Longform video content – an evolution for content marketing and SEO?

May 9th, 2019

The world of search engine optimisation is one that is constantly changing. It is an industry that’s so vital to so many businesses across the globe, yet one that is driven by the strategy and activities of a very small number of tech companies. And every time those companies tweak their algorithms, or deliver updates, then the SEO world has to respond to help their clients.

At one point a major SEO tactic was stuffing as many keywords as possible into a piece of content. Then the nature of the content changed and search engines began to focus on quality articles validated by credible links from highly ranked websites.

Since then we have seen the impact of video and how it can help companies rank highly on search engine front pages, most recently via Google’s AMP format.

We have also heard about the importance of longform, and more recently how the major search companies are going to start giving more exposure to podcasts and audio content.

The importance of longform

At the Brighton SEO Conference, an event held twice a year which brings together many of the leading players in the UK industry, there were other suggestions as to how SEO might develop.

Speakers at the event tackled many different issues from the role of digital PR in content distribution through to technical issues around data and measurement. Yet often the presentations came back to content marketing and its role in SEO – and increasingly the potential of video.

Several companies at the event suggested that longform video might be a highly effective option for brands. The concept being that search engines will recognise the quality of, and the investment in the video and prioritise it ahead of say shorter more social focused videos.

One of the companies championing longform branded content video was Wistia a video tech company from Boston in the US. The company has been producing shorter, more social style videos to promote its technology for many years. Yet at Brighton SEO it hired the local cinema to show its film, One, Ten, One Hundred, which is a classic example of longform video content marketing.

The film follows a trio of the company’s employees as they work with a hot shot LA based video agency to create a series of films which promote Wistia’s new Soapbox offering. Soapbox is a Google Chrome extension that enables anyone to record, edit, share, and measure presentation videos. It complements the company’s premium and core Wistia for Marketing platform.

The smart twist though is that the agency is given three separate budgets. They are asked to make a film for 1000 dollars, another for 10,000 dollars and finally one with a budget of 100,000 dollars. The storyline, themes and length of the film are all roughly the same, so the key for the viewer is seeing how the production values increase the larger the budget gets.

The cheapest video is shot on an iPhone with very basic supporting equipment and a largely improvised cast. The interim $10k one adds a better camera, some decent lighting, a larger crew and higher quality editing, while the mega budget film secures a large cast, a huge crew, state of the art filming and editing equipment and much more.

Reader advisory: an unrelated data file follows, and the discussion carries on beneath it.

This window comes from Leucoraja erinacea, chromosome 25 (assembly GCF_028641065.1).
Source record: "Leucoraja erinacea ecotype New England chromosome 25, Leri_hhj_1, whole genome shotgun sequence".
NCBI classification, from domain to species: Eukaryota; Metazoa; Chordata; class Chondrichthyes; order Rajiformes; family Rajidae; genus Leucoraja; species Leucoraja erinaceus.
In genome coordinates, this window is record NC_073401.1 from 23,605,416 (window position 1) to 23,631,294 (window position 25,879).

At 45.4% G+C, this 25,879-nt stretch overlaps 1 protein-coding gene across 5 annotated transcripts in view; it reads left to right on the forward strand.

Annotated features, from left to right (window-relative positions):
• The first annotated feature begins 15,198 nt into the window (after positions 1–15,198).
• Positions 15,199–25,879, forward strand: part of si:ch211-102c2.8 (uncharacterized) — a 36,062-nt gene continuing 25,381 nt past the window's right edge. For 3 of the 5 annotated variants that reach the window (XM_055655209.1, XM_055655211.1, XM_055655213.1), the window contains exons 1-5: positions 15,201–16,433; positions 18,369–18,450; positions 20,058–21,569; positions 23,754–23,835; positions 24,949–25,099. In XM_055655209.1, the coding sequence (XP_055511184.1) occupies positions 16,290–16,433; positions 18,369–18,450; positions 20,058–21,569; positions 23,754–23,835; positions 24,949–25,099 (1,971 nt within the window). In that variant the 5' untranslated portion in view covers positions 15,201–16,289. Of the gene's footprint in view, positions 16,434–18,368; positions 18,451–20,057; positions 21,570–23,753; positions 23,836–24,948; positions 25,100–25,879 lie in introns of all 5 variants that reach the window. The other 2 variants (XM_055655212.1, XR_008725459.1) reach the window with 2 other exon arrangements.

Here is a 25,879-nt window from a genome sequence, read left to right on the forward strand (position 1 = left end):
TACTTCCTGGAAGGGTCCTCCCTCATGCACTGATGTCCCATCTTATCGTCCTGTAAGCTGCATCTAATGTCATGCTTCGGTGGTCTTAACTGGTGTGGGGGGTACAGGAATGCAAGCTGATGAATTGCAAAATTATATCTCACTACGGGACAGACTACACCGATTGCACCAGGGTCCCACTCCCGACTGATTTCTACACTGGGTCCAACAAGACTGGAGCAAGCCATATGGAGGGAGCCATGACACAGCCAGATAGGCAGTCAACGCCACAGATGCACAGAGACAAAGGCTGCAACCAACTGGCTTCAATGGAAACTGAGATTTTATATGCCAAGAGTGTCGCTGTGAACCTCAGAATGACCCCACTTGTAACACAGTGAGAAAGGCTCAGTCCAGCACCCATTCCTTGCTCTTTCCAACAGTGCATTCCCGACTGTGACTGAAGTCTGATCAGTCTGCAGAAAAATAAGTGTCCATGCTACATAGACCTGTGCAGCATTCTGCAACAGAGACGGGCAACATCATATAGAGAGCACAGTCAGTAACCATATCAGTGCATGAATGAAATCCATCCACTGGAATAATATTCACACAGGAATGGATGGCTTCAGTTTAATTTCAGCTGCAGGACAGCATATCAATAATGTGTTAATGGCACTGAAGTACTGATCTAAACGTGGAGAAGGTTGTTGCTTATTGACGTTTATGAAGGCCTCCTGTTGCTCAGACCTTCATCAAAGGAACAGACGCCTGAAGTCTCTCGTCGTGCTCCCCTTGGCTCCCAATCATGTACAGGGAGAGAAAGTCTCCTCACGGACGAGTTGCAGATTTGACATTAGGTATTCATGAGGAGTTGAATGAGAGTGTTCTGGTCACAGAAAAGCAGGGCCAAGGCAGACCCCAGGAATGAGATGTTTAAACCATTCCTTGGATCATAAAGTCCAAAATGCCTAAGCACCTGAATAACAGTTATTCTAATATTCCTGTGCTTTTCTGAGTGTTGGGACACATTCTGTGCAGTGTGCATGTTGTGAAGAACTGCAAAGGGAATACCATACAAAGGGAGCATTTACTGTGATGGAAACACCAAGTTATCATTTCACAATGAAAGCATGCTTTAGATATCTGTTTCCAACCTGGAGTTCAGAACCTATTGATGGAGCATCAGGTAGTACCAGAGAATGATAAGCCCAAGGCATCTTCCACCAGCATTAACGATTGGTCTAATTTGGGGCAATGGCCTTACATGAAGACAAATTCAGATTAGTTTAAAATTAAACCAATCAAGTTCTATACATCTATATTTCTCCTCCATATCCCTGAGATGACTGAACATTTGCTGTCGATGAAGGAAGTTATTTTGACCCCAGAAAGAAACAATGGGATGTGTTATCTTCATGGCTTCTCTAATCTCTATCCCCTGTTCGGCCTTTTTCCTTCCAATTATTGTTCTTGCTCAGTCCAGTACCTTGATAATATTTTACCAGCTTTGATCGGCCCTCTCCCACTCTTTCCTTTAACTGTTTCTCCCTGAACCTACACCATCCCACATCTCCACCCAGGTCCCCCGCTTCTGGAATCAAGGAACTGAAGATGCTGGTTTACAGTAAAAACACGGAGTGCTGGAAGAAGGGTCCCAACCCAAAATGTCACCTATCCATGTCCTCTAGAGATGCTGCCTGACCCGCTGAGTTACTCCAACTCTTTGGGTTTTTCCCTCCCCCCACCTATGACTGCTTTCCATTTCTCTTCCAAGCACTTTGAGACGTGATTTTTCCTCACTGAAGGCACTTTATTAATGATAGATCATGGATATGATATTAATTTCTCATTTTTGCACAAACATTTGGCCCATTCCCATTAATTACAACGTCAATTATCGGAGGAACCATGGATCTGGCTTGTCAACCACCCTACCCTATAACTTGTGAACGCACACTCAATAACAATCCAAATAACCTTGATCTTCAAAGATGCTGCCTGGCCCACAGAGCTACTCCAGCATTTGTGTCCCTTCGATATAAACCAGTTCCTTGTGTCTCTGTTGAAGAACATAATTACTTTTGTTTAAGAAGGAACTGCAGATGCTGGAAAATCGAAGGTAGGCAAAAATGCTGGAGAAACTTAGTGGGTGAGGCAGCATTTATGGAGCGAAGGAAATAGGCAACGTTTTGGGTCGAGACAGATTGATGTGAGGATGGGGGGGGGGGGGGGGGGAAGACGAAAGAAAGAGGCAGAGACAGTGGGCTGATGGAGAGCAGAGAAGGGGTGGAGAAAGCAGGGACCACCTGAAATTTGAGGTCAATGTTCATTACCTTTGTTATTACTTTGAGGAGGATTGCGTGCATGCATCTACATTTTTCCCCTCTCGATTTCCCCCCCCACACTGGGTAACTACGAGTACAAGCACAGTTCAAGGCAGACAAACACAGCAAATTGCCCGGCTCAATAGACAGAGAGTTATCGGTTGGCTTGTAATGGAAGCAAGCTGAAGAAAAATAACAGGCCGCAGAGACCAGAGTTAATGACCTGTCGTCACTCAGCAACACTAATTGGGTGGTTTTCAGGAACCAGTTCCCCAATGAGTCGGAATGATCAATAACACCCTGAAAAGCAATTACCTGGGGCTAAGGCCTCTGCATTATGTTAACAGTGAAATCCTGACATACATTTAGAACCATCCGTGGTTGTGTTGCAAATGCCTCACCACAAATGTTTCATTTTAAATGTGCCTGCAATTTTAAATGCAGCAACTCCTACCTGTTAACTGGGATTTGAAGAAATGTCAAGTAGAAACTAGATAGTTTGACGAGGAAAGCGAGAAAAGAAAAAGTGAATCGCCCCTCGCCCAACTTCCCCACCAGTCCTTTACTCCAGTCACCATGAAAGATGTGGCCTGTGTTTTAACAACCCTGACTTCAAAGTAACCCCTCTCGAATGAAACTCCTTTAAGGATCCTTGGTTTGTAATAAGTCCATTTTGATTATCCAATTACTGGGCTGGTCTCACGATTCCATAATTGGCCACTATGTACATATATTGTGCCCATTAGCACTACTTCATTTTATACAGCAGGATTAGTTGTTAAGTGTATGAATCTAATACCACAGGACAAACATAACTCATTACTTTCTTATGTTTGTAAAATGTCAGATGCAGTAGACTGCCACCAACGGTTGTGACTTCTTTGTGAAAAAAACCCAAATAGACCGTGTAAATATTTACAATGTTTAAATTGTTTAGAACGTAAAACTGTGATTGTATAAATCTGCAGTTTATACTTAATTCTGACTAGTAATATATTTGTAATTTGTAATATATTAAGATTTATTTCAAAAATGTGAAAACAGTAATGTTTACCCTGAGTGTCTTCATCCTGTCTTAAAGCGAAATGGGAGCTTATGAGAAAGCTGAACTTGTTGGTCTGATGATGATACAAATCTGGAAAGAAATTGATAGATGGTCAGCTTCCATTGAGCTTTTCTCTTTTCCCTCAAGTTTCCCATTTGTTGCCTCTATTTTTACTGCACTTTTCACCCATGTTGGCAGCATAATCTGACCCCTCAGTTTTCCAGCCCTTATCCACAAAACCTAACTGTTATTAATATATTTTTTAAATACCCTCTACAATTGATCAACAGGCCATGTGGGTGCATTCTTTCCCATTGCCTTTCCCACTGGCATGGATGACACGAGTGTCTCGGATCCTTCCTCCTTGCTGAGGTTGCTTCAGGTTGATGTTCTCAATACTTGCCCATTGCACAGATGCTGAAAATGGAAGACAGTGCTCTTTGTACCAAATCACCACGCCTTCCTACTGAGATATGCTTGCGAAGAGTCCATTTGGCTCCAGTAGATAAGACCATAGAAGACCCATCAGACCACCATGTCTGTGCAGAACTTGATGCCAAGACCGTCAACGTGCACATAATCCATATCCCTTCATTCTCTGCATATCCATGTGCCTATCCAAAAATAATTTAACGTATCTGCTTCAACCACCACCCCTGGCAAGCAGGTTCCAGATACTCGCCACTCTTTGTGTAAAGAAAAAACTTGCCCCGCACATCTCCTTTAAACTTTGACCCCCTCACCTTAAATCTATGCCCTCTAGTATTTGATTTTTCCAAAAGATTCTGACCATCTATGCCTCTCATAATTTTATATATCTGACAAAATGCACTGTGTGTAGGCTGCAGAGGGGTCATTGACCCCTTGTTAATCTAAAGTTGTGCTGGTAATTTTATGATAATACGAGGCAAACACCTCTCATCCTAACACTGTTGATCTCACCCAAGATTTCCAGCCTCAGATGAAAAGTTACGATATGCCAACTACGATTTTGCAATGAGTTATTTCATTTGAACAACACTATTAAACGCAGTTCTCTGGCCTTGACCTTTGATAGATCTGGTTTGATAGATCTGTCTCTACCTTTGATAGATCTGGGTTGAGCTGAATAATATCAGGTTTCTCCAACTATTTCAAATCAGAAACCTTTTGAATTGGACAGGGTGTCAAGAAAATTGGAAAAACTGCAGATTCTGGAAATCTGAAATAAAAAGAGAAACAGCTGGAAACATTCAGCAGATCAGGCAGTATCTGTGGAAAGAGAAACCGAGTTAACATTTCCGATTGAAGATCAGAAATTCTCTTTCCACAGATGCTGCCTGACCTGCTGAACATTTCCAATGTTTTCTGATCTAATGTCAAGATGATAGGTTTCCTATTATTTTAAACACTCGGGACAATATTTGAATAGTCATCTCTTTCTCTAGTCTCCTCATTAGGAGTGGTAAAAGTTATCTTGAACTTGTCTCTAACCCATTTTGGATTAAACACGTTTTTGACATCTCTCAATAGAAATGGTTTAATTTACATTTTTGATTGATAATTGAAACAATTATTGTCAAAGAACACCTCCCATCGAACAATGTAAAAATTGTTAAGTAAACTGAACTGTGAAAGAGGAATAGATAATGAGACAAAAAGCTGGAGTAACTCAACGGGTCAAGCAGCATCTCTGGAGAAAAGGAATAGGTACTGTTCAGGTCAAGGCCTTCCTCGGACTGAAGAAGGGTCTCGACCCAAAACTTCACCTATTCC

The film works on many levels. The fly on the wall footage gives viewers a great insight into the process of making added content videos. It also underlines what exactly brands get for their money when investing in video content. In my opinion, the leap from one thousand to ten thousand dollar budget was huge, from ten to hundred, arguably less so.

From a content marketing perspective, it is also highly effective as the viewer gets to see three different ads for the company’s Soapbox product.

Fragmentation of audiences

Phil Nottingham, video strategist at Wistia, explains that the creation of the film was inspired by what he sees as a major trend in branded longform video content.

There are many other examples of longform video content from high profile brands including; Patagonia, BMW, Hyundai and Airbnb, but Phil thinks that smaller brands could lead the way.

“I think that the longform video revolution has begun and it is going to replace some forms of traditional advertising – it will replace the brand building of yesterday. It is not necessarily larger companies, but small companies who will be ringing the changes.”

Phil then gave a few examples the most striking of which is Andertons Music Co, a music/guitar shop in Guilford. “Their videos, which include a lot of serialised longform content, have attracted over a million subscribers on YouTube, he adds.”

“It is niche marketing, appealing to the audience of that subculture but underlines what we are seeing is fragmentation of audiences.”

Phil also stresses that companies should understand that longform is just one part of a content marketing mix.

“There is still a place for ‘functional how to do stuff’ to cover the SEO basics. Longform is more about how you build a brand.”

Ultimately Phil believes that we are about to see a renaissance in the creation of video content, especially longform, from brands. He thinks that the drivers will be creative individuals in companies who are passionate about what they do and want to share that enthusiasm on behalf of their brands with audiences.


 

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